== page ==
BACKGROUND/AIMS: The long-term evolution of cirrhotic patients with extrapyramidal signs has not yet been studied. We have investigated the influence of extrapyramidal signs on the prognosis, evolution, and quality of life of patients with liver cirrhosis.
METHODS: Forty-six patients with cirrhosis were followed up and 18 of them were reevaluated, a mean of 45 months later. Cognitive impairment was measured with psychometric tests (Trail-Making Test part A, Grooved-Pegboard, Block-Design, Oral Symbol Digit and Stroop Test). Extrapyramidal signs were evaluated using the Unified Parkinson's Disease Rating Scale (UPDRS). Health-related quality of life was measured using the SF-36 scale and the Chronic Liver Disease Questionnaire.
RESULTS: Eleven of the 46 patients who were followed up developed overt hepatic encephalopathy (HE) during the follow-up. The presence of extrapyramidal signs was the unique factor that predicted overt HE and patients with basal higher score in the part 3 of the UPDRS developed overt HE more frequently [hazard ratio=1.29; 95% confidence interval (1.04-1.60) P=0.023]. In the 18 reevaluated patients, there was an increase in the score of the UPDRS part 3 after follow-up. There was a worsening in the score values of the block design and the Number Connection Test. In health-related quality of life scales, patients scored better in the area of mental health of the SF-36 scale. Patients with extrapyramidal signs persisted with worse scores in several items of the SF-36 scale and the Chronic Liver Disease Questionnaire.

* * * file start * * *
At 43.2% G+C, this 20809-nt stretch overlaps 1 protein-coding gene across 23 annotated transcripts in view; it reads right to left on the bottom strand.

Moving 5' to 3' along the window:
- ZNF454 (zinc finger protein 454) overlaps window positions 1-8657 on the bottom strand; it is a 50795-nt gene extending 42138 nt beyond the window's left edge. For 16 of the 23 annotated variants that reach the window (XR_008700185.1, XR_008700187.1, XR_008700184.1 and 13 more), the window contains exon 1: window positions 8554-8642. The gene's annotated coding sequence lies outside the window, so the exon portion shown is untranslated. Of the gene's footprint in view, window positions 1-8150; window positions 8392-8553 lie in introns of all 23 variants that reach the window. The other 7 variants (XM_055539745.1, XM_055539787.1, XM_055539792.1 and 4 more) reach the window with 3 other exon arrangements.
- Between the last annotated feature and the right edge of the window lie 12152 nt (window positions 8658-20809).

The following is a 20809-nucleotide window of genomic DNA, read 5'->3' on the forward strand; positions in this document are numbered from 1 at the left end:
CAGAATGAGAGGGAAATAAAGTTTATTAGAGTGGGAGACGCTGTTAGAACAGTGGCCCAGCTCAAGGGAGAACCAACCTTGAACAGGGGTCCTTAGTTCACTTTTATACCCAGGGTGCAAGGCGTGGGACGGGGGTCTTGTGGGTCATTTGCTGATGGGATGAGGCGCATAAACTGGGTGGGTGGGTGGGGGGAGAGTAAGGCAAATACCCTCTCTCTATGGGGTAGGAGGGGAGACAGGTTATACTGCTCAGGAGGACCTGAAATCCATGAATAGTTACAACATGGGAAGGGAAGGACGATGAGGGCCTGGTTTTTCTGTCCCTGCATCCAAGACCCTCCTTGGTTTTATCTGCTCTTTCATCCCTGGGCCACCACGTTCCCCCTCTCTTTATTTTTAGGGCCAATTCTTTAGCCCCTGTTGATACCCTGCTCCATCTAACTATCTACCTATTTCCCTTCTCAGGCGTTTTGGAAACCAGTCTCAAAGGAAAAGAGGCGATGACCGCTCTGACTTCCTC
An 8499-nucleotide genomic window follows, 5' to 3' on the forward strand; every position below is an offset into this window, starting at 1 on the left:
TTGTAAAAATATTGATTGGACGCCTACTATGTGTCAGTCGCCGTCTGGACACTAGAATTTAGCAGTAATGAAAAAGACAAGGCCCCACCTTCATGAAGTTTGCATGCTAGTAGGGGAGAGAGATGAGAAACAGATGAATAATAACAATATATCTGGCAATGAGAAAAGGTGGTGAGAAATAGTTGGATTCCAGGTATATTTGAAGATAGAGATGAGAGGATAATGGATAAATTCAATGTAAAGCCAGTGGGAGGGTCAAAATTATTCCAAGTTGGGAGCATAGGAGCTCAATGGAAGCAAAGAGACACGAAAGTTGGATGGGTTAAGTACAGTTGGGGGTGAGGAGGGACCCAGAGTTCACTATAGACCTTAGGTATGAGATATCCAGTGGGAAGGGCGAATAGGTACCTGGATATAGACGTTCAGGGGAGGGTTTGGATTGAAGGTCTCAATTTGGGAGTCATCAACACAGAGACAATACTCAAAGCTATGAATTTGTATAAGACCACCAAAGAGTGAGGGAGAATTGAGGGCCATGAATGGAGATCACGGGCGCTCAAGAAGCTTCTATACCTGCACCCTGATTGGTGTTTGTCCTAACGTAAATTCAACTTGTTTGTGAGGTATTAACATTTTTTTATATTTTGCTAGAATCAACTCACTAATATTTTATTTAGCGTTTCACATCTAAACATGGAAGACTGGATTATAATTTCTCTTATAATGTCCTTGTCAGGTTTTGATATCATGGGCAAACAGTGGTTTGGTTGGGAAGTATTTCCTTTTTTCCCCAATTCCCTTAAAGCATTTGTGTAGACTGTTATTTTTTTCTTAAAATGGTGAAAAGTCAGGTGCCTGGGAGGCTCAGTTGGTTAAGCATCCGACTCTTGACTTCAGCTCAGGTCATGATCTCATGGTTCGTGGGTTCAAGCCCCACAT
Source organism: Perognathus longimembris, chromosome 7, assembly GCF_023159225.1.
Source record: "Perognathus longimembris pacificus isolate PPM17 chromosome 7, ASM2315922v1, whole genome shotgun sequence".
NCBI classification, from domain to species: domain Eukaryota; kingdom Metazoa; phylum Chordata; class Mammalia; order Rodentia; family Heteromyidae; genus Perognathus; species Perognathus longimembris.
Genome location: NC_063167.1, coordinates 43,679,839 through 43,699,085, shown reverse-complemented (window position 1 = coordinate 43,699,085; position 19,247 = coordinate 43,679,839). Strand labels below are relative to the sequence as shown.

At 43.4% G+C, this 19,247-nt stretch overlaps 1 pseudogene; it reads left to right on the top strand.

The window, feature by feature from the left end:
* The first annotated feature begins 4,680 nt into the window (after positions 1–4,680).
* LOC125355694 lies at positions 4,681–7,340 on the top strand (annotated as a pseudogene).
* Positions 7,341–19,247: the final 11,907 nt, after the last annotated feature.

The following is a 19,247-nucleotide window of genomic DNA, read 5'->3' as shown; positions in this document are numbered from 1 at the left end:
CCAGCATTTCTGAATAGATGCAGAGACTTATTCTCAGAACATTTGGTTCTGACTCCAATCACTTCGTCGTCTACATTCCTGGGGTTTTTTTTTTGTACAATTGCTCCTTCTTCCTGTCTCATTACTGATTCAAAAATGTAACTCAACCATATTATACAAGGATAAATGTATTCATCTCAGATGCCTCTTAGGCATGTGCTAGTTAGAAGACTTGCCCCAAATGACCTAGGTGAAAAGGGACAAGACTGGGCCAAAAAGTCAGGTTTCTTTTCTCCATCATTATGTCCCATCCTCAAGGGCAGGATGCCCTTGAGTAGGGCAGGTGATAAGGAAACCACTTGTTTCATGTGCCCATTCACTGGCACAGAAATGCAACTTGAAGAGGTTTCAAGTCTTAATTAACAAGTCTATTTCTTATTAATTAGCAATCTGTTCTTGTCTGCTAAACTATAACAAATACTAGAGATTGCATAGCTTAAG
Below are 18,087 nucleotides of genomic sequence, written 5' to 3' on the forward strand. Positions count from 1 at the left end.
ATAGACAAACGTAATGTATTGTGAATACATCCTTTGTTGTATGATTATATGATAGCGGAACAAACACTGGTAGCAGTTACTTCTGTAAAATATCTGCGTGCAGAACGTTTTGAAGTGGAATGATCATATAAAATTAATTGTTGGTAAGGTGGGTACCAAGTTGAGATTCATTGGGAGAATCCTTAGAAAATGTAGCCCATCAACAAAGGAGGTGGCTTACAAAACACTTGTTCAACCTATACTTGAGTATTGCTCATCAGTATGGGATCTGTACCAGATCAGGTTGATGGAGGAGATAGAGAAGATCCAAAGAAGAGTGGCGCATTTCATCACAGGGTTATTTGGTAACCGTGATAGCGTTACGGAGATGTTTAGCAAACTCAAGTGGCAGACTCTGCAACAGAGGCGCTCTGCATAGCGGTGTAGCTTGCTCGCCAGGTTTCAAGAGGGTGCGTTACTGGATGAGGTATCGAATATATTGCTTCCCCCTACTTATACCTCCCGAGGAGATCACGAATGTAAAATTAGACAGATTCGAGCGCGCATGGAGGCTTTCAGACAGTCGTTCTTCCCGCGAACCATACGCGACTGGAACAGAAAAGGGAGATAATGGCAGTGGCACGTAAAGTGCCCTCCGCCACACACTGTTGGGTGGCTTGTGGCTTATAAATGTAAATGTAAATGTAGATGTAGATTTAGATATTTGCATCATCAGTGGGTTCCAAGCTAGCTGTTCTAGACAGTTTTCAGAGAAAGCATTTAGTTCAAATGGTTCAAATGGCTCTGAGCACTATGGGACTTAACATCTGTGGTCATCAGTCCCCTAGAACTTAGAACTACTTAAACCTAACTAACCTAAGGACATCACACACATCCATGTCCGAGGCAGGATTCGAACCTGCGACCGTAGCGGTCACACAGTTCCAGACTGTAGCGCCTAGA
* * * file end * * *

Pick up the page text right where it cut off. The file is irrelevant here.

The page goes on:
CONCLUSION: The presence of extrapyramidal signs in patients with liver cirrhosis predicts the development of overt HE. These signs increased along the follow-up, and remain a bad influence on quality of life.